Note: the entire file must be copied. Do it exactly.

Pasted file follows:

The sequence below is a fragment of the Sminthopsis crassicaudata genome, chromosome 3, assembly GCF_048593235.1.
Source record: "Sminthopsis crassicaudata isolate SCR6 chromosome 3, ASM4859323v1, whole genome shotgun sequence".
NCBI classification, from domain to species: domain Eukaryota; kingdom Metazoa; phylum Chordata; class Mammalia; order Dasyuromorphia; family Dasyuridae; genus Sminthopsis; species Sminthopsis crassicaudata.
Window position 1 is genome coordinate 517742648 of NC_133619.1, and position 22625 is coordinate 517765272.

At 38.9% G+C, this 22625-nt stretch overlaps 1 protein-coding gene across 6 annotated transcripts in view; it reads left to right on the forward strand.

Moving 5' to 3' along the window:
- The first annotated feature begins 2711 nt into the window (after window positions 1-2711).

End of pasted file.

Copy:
The sequence below is a fragment of the Sminthopsis crassicaudata genome, chromosome 3, assembly GCF_048593235.1.
Source record: "Sminthopsis crassicaudata isolate SCR6 chromosome 3, ASM4859323v1, whole genome shotgun sequence".
NCBI classification, from domain to species: domain Eukaryota; kingdom Metazoa; phylum Chordata; class Mammalia; order Dasyuromorphia; family Dasyuridae; genus Sminthopsis; species Sminthopsis crassicaudata.
Window position 1 is genome coordinate 517742648 of NC_133619.1, and position 22625 is coordinate 517765272.

At 38.9% G+C, this 22625-nt stretch overlaps 1 protein-coding gene across 6 annotated transcripts in view; it reads left to right on the forward strand.

Moving 5' to 3' along the window:
- The first annotated feature begins 2711 nt into the window (after window positions 1-2711).